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Motorola's New Semiconductor Aims to Bring Home Next-Generation Electronics Products and Broadband Applications

4 Sep, 2001 By: Hive News

Motorola Labs scientists havecreated new semiconductor materials with the potential to dramatically change the ecomonics of the communications and semiconductor industries, Motorola Inc. announced Tuesday.

According to a Motorola press release, Motorola scientists have "successfully combined the best properties of workhorse silicon technology with the speed and optical capabilities of high-performance compoundsemiconductors that are known as the III-V materials."

For consumers, the technology should result in smarter electronic products that cost less, perform better and have exciting new features. Motorola says the technology will change the economics and accelerate the development of new applications, such as broadband "fiber" cable to the home, streaming video to cell phones and automotive collision avoidance systems.

Motorola has identified other potential markets in data storage, lasers for such consumer products as DVD players, medical equipment, radar, automotiveelectronics, lighting, and photovoltaics.

Until now, according to Motorola, there has been no way to combine light-emitting semiconductors with silicon integrated circuits on a single chip, and the need to use discrete components hascompromised the cost, size, speed and efficiency of high-speed communications equipment and devices.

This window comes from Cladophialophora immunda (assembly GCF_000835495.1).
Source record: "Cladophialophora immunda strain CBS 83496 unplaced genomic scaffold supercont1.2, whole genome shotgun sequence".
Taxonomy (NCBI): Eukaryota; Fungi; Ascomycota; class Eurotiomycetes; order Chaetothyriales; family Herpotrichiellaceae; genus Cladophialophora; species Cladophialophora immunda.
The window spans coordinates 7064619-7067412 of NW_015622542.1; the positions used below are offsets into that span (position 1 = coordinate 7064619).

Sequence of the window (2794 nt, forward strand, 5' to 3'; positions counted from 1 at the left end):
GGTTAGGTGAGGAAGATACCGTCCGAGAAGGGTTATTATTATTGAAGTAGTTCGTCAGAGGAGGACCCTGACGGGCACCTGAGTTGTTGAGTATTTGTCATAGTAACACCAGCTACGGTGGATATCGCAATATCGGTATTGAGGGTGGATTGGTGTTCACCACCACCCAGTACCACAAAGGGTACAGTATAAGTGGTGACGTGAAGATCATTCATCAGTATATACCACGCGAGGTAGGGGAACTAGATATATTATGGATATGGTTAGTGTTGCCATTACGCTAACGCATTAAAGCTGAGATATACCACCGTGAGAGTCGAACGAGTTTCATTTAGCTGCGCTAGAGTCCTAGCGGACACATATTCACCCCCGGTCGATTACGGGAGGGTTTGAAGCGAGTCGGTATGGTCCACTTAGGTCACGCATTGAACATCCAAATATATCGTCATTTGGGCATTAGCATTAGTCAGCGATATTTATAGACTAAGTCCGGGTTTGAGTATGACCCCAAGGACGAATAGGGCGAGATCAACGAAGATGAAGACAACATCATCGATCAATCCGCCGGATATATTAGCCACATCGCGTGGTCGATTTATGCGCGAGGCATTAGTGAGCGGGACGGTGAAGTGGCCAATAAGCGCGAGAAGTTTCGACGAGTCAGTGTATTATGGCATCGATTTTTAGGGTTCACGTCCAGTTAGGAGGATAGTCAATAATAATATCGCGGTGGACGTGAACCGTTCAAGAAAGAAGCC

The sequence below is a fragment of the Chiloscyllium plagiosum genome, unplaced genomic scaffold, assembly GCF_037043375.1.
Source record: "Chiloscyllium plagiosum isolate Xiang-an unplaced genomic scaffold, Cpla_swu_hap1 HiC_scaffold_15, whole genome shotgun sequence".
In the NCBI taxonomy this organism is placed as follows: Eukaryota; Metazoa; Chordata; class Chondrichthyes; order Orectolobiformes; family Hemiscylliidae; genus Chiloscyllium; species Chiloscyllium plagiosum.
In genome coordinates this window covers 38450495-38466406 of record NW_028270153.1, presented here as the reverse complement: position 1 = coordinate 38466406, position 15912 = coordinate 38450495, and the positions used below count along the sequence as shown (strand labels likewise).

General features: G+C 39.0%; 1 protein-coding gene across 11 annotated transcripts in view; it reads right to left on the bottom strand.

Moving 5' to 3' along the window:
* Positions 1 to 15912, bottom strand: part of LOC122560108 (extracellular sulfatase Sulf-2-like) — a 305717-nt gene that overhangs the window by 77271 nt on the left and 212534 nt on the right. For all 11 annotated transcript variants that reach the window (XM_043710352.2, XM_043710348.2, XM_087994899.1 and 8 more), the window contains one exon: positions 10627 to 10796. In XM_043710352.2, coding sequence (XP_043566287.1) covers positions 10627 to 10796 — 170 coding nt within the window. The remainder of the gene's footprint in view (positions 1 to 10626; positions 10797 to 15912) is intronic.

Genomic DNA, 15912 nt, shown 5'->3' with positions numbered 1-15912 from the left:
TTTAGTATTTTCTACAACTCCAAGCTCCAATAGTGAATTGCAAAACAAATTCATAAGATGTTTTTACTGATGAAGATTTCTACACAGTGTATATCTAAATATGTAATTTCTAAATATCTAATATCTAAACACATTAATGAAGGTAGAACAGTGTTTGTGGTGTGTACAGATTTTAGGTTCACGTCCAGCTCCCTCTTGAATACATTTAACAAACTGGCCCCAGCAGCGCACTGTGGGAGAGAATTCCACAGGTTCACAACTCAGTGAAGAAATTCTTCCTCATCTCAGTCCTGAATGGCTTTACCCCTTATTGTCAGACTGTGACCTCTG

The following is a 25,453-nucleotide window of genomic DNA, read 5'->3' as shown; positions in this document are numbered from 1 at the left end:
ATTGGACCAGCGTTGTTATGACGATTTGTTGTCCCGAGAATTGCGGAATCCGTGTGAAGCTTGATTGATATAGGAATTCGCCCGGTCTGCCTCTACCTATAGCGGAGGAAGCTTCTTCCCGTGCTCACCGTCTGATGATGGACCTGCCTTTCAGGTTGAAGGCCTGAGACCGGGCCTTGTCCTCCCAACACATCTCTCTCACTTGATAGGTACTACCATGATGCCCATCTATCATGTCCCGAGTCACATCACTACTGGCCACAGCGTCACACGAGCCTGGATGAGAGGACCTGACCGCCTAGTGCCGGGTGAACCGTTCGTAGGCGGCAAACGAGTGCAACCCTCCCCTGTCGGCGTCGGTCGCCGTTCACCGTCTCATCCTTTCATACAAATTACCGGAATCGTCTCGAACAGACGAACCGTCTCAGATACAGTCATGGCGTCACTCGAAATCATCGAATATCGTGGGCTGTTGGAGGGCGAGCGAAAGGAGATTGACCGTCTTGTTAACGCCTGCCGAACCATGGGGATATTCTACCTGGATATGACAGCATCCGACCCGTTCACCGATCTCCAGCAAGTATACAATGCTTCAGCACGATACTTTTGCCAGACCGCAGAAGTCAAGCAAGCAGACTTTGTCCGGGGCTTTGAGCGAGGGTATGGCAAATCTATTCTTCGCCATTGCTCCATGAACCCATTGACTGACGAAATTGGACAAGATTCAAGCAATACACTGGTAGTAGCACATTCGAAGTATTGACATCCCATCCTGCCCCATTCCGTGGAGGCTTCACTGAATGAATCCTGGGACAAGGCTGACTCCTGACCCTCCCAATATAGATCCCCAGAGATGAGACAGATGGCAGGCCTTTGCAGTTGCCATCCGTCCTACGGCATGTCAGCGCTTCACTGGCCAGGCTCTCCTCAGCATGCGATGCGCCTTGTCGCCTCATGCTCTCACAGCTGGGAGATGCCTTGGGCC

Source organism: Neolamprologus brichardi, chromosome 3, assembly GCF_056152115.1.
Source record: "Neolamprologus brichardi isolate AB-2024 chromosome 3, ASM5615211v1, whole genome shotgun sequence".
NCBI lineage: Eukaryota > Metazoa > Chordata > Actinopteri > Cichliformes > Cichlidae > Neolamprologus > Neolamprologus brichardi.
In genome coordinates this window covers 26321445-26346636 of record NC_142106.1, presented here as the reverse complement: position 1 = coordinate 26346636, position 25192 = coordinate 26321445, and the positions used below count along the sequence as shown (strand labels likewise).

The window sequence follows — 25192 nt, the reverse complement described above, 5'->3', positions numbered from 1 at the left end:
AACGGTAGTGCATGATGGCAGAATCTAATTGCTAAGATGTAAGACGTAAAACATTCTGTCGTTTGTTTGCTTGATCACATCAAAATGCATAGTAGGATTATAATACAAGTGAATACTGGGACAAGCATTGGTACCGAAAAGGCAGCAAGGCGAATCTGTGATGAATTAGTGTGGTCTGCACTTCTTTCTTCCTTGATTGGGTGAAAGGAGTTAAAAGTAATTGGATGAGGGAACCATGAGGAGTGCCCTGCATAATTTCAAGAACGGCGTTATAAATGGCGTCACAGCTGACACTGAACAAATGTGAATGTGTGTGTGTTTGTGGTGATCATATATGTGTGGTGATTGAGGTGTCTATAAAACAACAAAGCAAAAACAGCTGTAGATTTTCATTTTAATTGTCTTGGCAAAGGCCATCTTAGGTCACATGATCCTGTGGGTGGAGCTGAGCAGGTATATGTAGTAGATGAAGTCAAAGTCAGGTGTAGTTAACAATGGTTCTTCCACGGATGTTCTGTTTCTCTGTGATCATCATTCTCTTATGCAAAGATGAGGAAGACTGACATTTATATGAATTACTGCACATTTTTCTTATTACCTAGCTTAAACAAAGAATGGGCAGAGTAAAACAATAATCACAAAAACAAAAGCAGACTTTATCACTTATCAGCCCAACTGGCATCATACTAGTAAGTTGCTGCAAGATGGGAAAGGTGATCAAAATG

Motorola states that this development is important because "it opens the door to significantly less expensive optical communications, high-frequency radio devices and high-speed microprocessor-based subsystems by potentially eliminating the current cost barriersholding back many advanced applications."

"This is a tremendous achievement by our scientists and one that has the potential, when fully commercialized, to transform the industry in a way that is similar to the transition from discrete semiconductors to integrated circuits," said Dennis Roberson, senior v.p. and chief technology officer, Motorola Inc.

"Motorola's announcement that they have successfully made GaAs transistors in a thin layer of GaAs grown on a silicon wafer could go down in history as a major turning point for the semiconductorindustry," said Steve Cullen, director & principal analyst,Semiconductor Research, Cahners In-Stat Group.

"More than 90% of the existing fiber optic cable is still unused and underutilized," said Bob Merritt, v.p., Semico ResearchCorporation. "This technology could be the switch that eventually turnson those communications channels."

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